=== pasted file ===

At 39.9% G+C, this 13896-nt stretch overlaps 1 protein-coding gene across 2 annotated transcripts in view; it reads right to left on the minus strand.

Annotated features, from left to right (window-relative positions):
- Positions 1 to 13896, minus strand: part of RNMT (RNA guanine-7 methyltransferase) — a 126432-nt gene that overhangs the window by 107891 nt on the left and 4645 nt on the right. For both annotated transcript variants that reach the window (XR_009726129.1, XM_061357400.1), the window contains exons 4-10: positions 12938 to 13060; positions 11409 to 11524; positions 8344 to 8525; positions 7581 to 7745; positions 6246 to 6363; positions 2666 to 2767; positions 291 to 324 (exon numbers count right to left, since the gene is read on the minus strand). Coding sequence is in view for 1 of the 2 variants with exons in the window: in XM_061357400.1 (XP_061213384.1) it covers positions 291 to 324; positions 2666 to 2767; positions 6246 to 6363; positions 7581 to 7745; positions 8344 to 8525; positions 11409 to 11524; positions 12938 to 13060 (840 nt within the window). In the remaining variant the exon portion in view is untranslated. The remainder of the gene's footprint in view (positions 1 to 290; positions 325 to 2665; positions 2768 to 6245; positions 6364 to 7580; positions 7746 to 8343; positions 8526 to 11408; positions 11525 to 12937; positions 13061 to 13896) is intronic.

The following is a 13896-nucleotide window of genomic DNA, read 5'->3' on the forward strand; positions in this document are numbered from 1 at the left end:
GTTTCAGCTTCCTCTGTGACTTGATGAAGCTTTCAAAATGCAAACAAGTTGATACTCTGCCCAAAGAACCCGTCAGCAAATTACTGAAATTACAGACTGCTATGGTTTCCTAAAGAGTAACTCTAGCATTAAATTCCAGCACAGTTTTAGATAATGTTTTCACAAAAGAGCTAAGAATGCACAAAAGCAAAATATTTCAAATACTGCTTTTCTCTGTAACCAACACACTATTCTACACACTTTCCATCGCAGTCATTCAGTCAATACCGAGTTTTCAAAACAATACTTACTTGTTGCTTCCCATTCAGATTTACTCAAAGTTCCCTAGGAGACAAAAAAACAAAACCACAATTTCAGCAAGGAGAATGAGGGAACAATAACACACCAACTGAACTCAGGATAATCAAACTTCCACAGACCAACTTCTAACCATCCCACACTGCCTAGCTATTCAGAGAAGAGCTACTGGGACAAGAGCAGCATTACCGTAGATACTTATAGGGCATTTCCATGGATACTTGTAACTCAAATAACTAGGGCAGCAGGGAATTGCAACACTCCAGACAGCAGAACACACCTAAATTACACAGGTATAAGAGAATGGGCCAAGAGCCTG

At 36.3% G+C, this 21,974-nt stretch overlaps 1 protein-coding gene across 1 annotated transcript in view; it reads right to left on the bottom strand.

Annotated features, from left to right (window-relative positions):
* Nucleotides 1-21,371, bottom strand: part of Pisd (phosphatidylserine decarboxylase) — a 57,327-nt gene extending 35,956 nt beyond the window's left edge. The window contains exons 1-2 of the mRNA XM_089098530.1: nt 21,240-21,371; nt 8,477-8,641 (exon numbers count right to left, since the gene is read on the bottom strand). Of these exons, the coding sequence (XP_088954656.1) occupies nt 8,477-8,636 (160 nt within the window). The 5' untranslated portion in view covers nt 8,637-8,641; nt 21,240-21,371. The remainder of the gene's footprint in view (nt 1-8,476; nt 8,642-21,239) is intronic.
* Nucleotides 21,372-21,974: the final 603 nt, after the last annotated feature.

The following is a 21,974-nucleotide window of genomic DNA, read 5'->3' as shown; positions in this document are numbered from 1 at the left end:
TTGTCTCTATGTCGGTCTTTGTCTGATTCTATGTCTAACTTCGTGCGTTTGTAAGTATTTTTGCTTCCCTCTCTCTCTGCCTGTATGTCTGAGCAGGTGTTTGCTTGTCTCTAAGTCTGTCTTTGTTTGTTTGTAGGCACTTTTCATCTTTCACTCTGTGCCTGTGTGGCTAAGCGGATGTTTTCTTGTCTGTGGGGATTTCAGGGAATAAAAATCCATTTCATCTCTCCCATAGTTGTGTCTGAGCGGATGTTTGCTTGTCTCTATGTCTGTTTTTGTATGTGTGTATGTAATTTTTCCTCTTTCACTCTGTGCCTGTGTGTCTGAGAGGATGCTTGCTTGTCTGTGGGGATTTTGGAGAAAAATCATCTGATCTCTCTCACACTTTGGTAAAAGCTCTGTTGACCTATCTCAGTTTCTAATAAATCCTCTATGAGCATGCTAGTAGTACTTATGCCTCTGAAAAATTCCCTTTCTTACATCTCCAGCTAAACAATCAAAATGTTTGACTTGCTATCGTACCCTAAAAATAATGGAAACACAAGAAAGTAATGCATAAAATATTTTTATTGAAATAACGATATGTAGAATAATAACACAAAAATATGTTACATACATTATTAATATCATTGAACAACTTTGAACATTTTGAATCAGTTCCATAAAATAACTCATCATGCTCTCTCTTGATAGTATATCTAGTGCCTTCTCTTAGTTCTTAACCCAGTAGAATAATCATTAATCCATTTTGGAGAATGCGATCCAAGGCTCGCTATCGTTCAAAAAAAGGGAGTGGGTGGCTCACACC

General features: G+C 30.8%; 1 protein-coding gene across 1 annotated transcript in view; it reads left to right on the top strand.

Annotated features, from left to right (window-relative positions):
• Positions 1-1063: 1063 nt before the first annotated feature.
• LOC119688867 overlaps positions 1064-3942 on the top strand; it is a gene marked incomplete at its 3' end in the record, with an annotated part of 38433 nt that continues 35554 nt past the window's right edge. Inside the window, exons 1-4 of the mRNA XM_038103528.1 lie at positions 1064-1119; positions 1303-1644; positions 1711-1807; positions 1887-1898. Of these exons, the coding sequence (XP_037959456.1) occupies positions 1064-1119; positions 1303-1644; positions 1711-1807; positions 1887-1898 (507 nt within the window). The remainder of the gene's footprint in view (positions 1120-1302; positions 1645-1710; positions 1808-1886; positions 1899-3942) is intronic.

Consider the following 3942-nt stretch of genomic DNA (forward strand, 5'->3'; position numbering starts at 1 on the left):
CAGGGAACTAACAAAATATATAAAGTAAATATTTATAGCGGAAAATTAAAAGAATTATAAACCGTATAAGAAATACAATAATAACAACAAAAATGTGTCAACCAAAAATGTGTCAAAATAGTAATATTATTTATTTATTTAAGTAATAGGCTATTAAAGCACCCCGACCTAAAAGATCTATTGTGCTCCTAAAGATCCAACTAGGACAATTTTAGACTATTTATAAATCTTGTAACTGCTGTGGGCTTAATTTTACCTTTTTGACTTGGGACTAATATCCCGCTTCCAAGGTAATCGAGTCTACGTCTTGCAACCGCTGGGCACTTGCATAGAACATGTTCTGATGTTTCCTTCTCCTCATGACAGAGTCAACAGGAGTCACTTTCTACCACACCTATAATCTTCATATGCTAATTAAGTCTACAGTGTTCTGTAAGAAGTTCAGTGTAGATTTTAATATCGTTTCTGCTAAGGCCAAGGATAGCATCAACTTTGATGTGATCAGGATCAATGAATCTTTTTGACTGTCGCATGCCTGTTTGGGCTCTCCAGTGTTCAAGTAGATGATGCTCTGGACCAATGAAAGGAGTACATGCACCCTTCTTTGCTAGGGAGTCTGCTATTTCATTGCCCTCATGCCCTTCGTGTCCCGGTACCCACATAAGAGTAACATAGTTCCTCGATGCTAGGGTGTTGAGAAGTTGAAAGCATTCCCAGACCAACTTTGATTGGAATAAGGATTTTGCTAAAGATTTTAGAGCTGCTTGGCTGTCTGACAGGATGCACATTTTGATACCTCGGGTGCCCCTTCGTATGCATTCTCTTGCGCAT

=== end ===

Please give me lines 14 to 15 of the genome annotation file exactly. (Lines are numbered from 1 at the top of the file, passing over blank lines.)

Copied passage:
• Positions 1-1063: 1063 nt before the first annotated feature.
• LOC119688867 overlaps positions 1064-3942 on the top strand; it is a gene marked incomplete at its 3' end in the record, with an annotated part of 38433 nt that continues 35554 nt past the window's right edge. Inside the window, exons 1-4 of the mRNA XM_038103528.1 lie at positions 1064-1119; positions 1303-1644; positions 1711-1807; positions 1887-1898. Of these exons, the coding sequence (XP_037959456.1) occupies positions 1064-1119; positions 1303-1644; positions 1711-1807; positions 1887-1898 (507 nt within the window). The remainder of the gene's footprint in view (positions 1120-1302; positions 1645-1710; positions 1808-1886; positions 1899-3942) is intronic.